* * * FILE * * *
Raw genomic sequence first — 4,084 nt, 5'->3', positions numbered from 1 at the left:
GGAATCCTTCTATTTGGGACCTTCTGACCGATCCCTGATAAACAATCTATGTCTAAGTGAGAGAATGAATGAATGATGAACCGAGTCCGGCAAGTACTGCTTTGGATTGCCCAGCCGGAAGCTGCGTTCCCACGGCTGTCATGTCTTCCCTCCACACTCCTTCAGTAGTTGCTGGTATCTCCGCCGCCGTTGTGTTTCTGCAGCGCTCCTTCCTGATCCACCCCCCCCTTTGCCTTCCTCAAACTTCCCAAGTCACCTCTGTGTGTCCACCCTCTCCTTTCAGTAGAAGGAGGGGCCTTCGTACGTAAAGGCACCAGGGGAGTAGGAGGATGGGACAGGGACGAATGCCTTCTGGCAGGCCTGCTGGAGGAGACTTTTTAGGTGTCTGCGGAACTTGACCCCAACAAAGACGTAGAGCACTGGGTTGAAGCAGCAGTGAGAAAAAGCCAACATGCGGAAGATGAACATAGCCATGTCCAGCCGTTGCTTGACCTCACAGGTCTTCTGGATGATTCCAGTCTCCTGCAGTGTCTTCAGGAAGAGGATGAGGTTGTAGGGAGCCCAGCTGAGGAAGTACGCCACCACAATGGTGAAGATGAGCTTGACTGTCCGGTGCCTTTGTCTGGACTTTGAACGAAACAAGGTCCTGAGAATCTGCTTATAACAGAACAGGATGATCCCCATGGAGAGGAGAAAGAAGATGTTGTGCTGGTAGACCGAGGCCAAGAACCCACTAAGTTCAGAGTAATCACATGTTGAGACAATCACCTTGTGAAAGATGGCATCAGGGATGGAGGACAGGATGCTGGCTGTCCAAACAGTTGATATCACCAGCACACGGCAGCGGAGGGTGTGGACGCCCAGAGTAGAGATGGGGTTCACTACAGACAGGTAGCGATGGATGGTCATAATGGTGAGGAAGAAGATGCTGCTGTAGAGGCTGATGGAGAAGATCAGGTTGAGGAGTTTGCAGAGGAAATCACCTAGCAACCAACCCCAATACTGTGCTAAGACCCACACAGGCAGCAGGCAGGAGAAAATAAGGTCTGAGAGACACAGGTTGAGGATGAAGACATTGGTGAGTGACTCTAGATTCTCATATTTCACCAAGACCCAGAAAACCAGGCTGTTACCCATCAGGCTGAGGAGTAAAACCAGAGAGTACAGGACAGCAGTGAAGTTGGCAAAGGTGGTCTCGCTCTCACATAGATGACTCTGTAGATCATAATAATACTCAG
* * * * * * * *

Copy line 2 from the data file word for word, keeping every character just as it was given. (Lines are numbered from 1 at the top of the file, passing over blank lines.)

GGAATCCTTCTATTTGGGACCTTCTGACCGATCCCTGATAAACAATCTATGTCTAAGTGAGAGAATGAATGAATGATGAACCGAGTCCGGCAAGTACTGCTTTGGATTGCCCAGCCGGAAGCTGCGTTCCCACGGCTGTCATGTCTTCCCTCCACACTCCTTCAGTAGTTGCTGGTATCTCCGCCGCCGTTGTGTTTCTGCAGCGCTCCTTCCTGATCCACCCCCCCCTTTGCCTTCCTCAAACTTCCCAAGTCACCTCTGTGTGTCCACCCTCTCCTTTCAGTAGAAGGAGGGGCCTTCGTACGTAAAGGCACCAGGGGAGTAGGAGGATGGGACAGGGACGAATGCCTTCTGGCAGGCCTGCTGGAGGAGACTTTTTAGGTGTCTGCGGAACTTGACCCCAACAAAGACGTAGAGCACTGGGTTGAAGCAGCAGTGAGAAAAAGCCAACATGCGGAAGATGAACATAGCCATGTCCAGCCGTTGCTTGACCTCACAGGTCTTCTGGATGATTCCAGTCTCCTGCAGTGTCTTCAGGAAGAGGATGAGGTTGTAGGGAGCCCAGCTGAGGAAGTACGCCACCACAATGGTGAAGATGAGCTTGACTGTCCGGTGCCTTTGTCTGGACTTTGAACGAAACAAGGTCCTGAGAATCTGCTTATAACAGAACAGGATGATCCCCATGGAGAGGAGAAAGAAGATGTTGTGCTGGTAGACCGAGGCCAAGAACCCACTAAGTTCAGAGTAATCACATGTTGAGACAATCACCTTGTGAAAGATGGCATCAGGGATGGAGGACAGGATGCTGGCTGTCCAAACAGTTGATATCACCAGCACACGGCAGCGGAGGGTGTGGACGCCCAGAGTAGAGATGGGGTTCACTACAGACAGGTAGCGATGGATGGTCATAATGGTGAGGAAGAAGATGCTGCTGTAGAGGCTGATGGAGAAGATCAGGTTGAGGAGTTTGCAGAGGAAATCACCTAGCAACCAACCCCAATACTGTGCTAAGACCCACACAGGCAGCAGGCAGGAGAAAATAAGGTCTGAGAGACACAGGTTGAGGATGAAGACATTGGTGAGTGACTCTAGATTCTCATATTTCACCAAGACCCAGAAAACCAGGCTGTTACCCATCAGGCTGAGGAGTAAAACCAGAGAGTACAGGACAGCAGTGAAGTTGGCAAAGGTGGTCTCGCTCTCACATAGATGACTCTGTAGATCATAATAATACTCAG